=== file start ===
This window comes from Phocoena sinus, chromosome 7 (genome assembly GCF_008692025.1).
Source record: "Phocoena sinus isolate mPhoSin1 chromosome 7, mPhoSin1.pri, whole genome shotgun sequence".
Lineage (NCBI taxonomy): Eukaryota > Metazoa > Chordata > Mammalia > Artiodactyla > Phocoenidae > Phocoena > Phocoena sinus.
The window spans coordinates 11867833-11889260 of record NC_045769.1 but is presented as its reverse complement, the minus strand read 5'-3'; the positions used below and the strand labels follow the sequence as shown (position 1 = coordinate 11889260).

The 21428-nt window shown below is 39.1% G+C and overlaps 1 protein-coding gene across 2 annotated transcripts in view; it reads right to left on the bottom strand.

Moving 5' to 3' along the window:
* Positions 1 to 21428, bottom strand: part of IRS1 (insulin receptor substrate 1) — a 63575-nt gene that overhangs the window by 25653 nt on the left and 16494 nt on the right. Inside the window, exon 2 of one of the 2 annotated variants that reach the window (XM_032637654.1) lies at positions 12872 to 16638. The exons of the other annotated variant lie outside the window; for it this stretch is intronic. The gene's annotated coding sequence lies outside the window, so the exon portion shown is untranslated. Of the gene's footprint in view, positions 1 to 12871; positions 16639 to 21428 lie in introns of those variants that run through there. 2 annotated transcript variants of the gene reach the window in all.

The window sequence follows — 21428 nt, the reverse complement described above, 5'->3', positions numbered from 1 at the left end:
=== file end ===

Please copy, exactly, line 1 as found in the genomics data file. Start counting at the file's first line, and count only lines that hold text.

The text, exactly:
This window comes from Phocoena sinus, chromosome 7 (genome assembly GCF_008692025.1).